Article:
Leonard Cohen: Bird on a Wire
Palmer's film is that rare concert doc that isn't for established fans only.
If the surreal dreamscapes that propelled "Inception" had taken place in the deep, dark and dubious recesses of a disturbed adolescent girl’s mind, it would look a lot like "Anna." It's as messy as a teen’s bedroom and packed with all manner of distracting clutter that needlessly burdens a plot.
This psychological thriller concerns a so-called memory detective, John Washington (played by Guy Ritchie regular Mark Strong, a rugged Jason Statham type but with more soul and less scowling), who can remotely view the flashbacks of his subjects and brilliantly deduce details about their cases. But he has been off his game after suffering a stroke during a session gone awry. That’s on top of grieving over the suicide of his wife.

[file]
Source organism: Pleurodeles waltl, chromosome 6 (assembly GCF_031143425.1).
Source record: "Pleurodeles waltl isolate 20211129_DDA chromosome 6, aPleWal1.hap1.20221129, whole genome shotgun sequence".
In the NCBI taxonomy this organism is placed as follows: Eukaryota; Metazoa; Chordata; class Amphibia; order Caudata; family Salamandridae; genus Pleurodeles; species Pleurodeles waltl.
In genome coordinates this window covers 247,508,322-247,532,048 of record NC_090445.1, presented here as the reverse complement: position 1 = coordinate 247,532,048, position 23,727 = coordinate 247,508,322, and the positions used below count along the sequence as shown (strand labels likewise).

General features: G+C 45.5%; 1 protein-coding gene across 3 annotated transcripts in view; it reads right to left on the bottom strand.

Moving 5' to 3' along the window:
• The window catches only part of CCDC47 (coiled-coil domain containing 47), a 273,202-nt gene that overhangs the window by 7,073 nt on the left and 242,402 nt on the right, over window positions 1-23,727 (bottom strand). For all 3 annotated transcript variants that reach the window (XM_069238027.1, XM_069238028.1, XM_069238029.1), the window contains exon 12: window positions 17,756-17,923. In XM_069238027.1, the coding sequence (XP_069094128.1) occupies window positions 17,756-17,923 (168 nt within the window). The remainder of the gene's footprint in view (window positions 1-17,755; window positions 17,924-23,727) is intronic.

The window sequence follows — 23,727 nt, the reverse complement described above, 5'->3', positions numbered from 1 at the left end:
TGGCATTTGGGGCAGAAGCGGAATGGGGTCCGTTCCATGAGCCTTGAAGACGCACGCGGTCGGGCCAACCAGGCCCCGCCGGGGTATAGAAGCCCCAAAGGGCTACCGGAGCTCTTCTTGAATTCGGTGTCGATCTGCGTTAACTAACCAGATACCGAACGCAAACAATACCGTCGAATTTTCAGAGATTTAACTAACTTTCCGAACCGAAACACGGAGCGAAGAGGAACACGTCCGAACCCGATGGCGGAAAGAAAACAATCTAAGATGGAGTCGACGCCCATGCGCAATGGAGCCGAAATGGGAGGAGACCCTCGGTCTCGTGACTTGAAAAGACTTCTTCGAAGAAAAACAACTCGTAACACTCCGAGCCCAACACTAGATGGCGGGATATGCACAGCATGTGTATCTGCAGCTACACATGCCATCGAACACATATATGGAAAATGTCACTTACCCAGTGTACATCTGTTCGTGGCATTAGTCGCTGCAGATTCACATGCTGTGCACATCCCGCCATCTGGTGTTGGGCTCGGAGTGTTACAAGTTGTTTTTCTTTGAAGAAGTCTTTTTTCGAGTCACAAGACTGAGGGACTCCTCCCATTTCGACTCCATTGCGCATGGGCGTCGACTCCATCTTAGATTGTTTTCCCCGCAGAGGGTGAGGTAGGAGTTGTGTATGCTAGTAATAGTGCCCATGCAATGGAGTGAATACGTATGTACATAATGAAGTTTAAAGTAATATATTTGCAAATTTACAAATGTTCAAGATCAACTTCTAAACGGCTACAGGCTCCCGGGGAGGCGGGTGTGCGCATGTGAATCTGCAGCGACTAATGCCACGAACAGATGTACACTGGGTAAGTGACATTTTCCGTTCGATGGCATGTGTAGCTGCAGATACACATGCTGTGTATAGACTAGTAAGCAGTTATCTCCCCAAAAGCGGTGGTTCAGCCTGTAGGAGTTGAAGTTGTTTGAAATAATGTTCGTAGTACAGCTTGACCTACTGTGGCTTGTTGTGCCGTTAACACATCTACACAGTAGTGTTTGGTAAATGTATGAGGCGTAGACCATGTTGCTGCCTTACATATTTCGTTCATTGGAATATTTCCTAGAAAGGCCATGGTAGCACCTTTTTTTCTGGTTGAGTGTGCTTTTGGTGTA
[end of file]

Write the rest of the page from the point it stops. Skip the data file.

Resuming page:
After a two-year break and depleted funds, he agrees to enter the mind of Anna (Taissa Farmiga, a formidable presence who looks like a mini-me version of older actress sis Vera), a 16-year-old who is both "gifted" and "haunted," as we are so informed. Locked in an upper chamber of an imposing mansion like a Disney princess and kept under constant surveillance, she has been on a hunger strike for a week, has engaged in cutting herself and—perhaps—was involved in questionable acts at her school. His assignment: To pinpoint whether a trauma is at the root of her behavior or if she is a potentially dangerous sociopath who needs to be sent off to an institution.
Naturally, Anna’s family is more Addams than Brady. Her doubting stepdad (her father died before she was born) appears to be having an affair with the housekeeper (who, for some reason, wears a French maid’s outfit straight out of a Halloween catalog) and would control Anna’s inheritance if she is sent away for treatment. Meanwhile, her caring mom drowns her disappointments with drink.